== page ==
The Under-Secretary of State, when speaking in one of the committees of the United Nations, stressed the point that political liberty is of little value unless there is commensurate economic and social liberty. To that I think we would all subscribe. We all realise that the political future of these backward areas must be based upon a firm economic prosperity— upon the economic development of the prosperity of the peoples. It is fortunate, as has already been said, that in the past there has been little racial hatred and ill-feeling, but I think we should look ahead. Colonial history, and, indeed, national history, give examples of changes being made only after the troubles had arisen, only after considerable pressure had been exercised, and where a little foresight would have effected that change with a minimum of ill-feeling and disturbance, and might have avoided the troubles which eventually came upon us. One has only to look at the relative population figures for the Malays, Chinese and Indians in this territory to realise that it cannot be long before great problems arise about the status of the Chinese population. I do not believe we would be in any way protecting the Malays by leaving the matter simply to go on developing until we came to a point when bitterness would already have arisen. It is much more likely that, by creating a union now and by taking some active steps ourselves, we will be able to avoid prejudicing the rights of the Malays, which otherwise seems to me more or less inevitable.

We have heard about the idyllic qualities and the pastoral occupations of the Malays, and those we all respect, but the fact remains—and I am sure history proves it—that a small people in a large territory full of resources cannot keep that territory to themselves undeveloped. The Malays must either develop the territories themselves or, on some reasonable and just terms, they must allow others in on a large scale to help in developing the resources. The resources of the world do not belong to any small group of men, whatever their race. Therefore, we must face the fact that this development is to come. I do not wish to go into details of the scheme. I feel, as has already been said, it is reasonable that there should be some delay and that there should be no rushing of the Third Reading of this Bill. There may be matters of detail which should be examined and on which further agreement should, if possible, be achieved, but I think, broadly speaking, we must take the responsibility for a change of this kind. The reality, surely, is that whatever the constitution may have been, the policy for Malaya has for a very long time been ours. In the eyes of the world we are responsible for it, and we cannot hide behind any old constitutional position, any paper treaty—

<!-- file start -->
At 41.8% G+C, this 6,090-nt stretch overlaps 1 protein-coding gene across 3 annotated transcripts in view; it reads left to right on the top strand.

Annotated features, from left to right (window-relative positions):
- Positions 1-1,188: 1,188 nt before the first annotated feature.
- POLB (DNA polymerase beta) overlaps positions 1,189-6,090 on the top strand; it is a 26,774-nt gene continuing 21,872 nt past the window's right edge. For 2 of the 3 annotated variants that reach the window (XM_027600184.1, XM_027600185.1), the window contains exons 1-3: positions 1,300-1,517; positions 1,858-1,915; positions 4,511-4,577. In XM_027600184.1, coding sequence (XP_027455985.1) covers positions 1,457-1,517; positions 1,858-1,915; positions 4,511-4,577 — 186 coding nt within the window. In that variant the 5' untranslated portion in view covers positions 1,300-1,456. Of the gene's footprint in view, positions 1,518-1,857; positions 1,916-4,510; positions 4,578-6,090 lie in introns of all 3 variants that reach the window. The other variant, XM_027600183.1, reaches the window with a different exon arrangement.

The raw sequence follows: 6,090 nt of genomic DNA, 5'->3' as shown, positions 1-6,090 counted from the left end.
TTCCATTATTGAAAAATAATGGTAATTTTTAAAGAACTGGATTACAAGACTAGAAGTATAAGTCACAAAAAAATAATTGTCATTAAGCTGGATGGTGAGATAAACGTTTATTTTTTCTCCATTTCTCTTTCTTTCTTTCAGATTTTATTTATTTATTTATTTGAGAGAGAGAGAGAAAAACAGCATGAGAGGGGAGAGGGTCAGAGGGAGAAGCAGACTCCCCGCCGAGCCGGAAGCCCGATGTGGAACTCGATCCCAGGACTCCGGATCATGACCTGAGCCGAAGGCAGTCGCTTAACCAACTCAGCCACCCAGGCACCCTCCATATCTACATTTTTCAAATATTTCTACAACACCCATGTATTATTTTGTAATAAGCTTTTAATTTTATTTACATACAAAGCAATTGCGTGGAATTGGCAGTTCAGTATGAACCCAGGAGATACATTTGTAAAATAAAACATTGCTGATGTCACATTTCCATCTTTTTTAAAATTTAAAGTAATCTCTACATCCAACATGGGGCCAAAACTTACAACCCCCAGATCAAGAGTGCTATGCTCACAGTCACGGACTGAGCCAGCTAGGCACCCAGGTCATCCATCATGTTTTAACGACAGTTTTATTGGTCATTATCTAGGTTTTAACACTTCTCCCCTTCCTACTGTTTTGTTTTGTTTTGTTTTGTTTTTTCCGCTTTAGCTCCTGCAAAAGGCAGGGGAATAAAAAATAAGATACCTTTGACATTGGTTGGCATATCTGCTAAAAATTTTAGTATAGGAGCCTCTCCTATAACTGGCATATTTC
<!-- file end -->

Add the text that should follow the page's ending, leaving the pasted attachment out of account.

Mr. Pickthorn

What paper treaty?

Mr. Younger

The treaties by which we have been in Malaya for many years. I am talking about the technical aspect of this matter. Although the technical aspect is that the rulers have been sovereign and we have advised them, the fact is—and I am sure every Member in this House realises it—the policy in that part of the world has been ours. Certainly, everybody outside this country believes that to be so, and I believe they are right. I do not think we can shirk our responsibility for putting into force a new constitution which is in the interests of the people. We have a further difficulty, namely, that there are, unfortunately, no genuinely democratic and representative bodies which can be consulted. The comparison which the hon. Member for Hornsey made with the new constitution which is being worked out in France is an unreal comparison for that reason. There are bound to be objections. Whenever any change is made, there are always objections, very often honest ones, but it is our responsibility to take a step forward. This seems a very big change to those who know the country, to those whose living is there and whose families have spent their whole lives there, but to the outside observer like myself, trying to fit this into the picture of how the British Commonwealth should develop, it is a small step. It involves an improvement in the machinery of government. The justification or otherwise of this step will only be found in the way in which His Majesty's Government carry out and operate this constitution.

I was glad to see in the report of Sir Harold MacMichael how frequently the trust of the rulers in His Majesty's Government was expressed. The Government must have that trust. It is inevitable in any country which has not got full self government. Such government is based upon trust of the administering power, and I have full confidence that His Majesty's Government will operate this proposed constitution in such a way as to achieve the aims of the Charter so as to preserve the religious and cultural heritage of the past in Malaya while, at the same time, placing the daily lives of the people upon a firm economic basis and making some genuine progress towards self government.

12.54 P.m.

Sir John Barlow (Eddisbury)